In yesterday’s post, we offered a quiz to rate your password IQ. Here are the answers.1. How often should you change your password?
a) Every 30 days
b) Every 60 days
c) Every 90 days
d) When IT tells you to
Answer: (a) – And the more often you replace your strong password with
another strong password, the better. What’s a “strong” password? Read
2. One of your co-workers is working on a critical report this weekend
and needs access to some of your files. How should you give her your
a) Send it in an email message
b) Call her on the phone and tell her the password
c) Don’t give it to her or anybody else
d) Write it on a piece of paper, seal it in an envelope, and mail it to
Answer: (c) – If she needs access to your files, call your IT department
and ask them to give her access without the use of your password.
3. What is the most common (and so the weakest) password used in 2009?
Answer: (a) – Actually, the list is in order, according to PC
Magazine.* If you are using these passwords or anything like them, you
might as well just give people access to your computer or your bank
4. What characters should you use in a password to make it strong?
a) Letters only
b) Numbers only
c) Letters and punctuation
d) All of the above
Answer: (d) – The more complex a password is, the harder it is for a
person to guess it. Some systems and websites may not allow you to use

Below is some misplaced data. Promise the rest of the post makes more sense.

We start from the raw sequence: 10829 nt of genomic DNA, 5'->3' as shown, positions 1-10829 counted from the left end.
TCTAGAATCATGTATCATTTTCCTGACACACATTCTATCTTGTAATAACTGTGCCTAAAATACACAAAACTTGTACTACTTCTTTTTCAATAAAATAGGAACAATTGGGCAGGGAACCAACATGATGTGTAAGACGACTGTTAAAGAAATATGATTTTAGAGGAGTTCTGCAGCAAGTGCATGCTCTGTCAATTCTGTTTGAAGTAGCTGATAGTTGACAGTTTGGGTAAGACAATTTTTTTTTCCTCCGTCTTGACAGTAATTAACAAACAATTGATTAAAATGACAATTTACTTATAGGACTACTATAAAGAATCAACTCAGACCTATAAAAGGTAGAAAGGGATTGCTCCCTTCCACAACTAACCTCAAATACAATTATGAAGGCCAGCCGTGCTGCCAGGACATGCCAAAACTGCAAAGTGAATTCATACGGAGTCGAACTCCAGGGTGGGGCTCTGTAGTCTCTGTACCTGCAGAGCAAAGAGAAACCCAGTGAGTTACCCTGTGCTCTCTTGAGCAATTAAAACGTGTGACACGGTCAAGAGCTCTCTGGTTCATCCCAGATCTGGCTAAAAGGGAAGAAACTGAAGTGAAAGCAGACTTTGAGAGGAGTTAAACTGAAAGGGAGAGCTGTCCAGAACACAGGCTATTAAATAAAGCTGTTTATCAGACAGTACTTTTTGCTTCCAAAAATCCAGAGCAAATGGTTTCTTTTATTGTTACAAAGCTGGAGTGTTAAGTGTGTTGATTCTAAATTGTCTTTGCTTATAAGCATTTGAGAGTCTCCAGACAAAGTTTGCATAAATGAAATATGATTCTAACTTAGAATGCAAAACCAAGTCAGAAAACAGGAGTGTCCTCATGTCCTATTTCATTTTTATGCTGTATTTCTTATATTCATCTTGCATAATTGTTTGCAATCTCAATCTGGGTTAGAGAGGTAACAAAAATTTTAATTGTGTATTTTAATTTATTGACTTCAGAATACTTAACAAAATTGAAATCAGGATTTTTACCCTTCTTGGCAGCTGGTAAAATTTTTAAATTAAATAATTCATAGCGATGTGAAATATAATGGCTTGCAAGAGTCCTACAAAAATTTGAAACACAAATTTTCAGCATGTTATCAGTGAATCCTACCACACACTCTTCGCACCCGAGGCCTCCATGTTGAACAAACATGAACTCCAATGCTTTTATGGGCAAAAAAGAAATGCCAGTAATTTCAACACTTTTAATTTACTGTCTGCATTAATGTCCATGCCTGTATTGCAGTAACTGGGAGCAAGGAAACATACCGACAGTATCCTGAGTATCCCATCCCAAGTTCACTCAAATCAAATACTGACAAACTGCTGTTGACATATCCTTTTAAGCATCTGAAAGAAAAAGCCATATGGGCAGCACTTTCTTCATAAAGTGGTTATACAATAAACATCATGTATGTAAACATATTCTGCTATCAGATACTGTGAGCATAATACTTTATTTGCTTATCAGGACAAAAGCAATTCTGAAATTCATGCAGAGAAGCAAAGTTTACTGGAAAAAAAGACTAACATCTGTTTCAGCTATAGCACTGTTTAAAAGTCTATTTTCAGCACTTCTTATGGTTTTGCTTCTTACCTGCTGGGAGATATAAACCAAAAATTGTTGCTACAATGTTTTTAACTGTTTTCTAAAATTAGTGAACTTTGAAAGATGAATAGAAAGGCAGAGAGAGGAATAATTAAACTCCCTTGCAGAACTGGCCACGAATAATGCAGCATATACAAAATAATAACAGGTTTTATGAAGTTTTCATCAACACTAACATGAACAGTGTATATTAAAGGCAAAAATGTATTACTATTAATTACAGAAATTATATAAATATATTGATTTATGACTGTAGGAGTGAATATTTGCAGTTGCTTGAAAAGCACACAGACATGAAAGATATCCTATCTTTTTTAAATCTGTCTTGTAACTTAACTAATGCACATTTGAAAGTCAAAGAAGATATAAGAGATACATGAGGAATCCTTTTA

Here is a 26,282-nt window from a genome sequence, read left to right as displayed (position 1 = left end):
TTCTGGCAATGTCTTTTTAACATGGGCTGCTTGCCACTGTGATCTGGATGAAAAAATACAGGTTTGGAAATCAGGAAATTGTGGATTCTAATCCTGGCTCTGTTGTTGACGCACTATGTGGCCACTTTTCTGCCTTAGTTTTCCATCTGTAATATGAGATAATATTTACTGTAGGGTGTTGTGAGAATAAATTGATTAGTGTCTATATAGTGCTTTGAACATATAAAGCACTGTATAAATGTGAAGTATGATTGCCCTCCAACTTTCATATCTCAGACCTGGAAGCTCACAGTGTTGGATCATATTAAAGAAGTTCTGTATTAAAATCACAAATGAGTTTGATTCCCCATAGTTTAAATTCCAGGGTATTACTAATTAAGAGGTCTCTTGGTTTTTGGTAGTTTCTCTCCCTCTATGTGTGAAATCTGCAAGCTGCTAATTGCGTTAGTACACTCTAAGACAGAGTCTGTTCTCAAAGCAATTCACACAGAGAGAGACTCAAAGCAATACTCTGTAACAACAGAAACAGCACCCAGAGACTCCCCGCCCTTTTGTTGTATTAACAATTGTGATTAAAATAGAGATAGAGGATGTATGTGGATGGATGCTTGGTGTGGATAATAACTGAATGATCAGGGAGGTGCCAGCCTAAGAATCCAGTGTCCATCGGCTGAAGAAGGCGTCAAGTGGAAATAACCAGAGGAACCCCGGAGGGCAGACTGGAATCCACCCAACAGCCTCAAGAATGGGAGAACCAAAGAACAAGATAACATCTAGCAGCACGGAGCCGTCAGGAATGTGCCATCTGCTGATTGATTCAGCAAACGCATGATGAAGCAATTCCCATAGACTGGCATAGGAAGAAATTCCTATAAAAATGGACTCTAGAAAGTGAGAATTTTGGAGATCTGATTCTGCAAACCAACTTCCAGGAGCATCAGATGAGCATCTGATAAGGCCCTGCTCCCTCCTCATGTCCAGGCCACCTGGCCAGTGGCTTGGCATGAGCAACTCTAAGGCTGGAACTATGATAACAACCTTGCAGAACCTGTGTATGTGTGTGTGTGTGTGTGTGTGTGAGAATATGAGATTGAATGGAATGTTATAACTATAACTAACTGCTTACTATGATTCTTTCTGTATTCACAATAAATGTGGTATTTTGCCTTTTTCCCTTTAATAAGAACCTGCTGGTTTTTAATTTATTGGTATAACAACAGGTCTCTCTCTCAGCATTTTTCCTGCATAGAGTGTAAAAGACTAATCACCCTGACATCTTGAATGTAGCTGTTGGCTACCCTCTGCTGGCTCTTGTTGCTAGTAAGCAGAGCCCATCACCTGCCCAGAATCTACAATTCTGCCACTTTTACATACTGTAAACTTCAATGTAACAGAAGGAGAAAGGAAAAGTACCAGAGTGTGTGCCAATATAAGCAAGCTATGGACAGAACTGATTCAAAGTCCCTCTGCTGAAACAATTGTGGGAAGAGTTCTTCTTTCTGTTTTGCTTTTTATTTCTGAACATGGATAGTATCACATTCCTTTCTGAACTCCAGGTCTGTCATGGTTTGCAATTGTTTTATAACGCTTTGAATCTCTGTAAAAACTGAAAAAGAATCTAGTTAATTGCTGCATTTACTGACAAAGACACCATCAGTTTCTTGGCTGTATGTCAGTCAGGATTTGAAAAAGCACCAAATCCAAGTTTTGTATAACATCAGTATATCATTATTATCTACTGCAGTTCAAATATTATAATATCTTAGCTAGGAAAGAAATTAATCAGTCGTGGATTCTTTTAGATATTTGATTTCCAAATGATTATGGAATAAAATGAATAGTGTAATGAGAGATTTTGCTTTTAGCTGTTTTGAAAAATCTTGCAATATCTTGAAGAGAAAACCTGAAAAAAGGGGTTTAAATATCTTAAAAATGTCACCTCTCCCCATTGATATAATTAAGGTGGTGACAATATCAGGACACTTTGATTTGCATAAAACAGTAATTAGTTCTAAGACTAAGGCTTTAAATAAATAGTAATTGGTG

all of the punctuation symbols, but most allow some of them.
5. How long should a strong password be?
a) Five characters
b) Eight characters
c) As long as possible
d) Size doesn’t matter
Answer: It depends! For technical reasons, a minimum length of 8
characters is recommended. But not all eight-character passwords are
equally strong. For example, “football” wouldn’t be hard to guess, but
guessing the 8 characters of 7xkM*vh$ presents a real challenge.
6. Now that you are an expert, choose the strongest password from this list:
Answer: (d) – (a) is obviously easy to guess, even though it’s long
enough; (b) is “hacker-speak” for Mickey Mouse – a bad idea; (c)
contains no letters – and it’s the approximate value of Pi; and (e) is
a proper name.
Strong password checklist
- at least 8 characters
- at least one number
- at least one uppercase and one lowercase letter
- at least one symbol (examples: &, !, @, #, $, ^, *)
- no proper names or words (English or otherwise)
- no personal information, like your SSN, phone number, or date of birth
- no repeating characters
- no easy-to-guess patterns like 123qwerty
- no well-known mathematical values (like Pi) or equations (E=mc2)
- Treat passwords like your toothbrush: Choose a good one and replace it regularly.
- Change your passwords at least every 30 days.
- Use a passphrase. Choose an easily remembered phrase like “Liberty and Justice Forever” and use the first one or two letters of each word with some punctuation and numbers in between. Example: Li.an1Ju*Fo.
- Use a password pattern. Pick a starting point on the keyboard, trace out an easily remembered pattern, and add some twists. Example: The eight-character pattern 1qscvhU* describes a “V” on your keyboard starting with the number 1 key, with the added twists of an uppercase U and an asterisk.
- Use a password manager. If you use Firefox, for example, you can have your browser remember your passwords. Then be sure to set a strong master password in Firefox to protect your “remembered” passwords.
- Other versatile, no-cost or low-cost password managers include Roboform and KeePass.
This material is reprinted, with permission, from the February edition of the SANS Ouch! newsletter.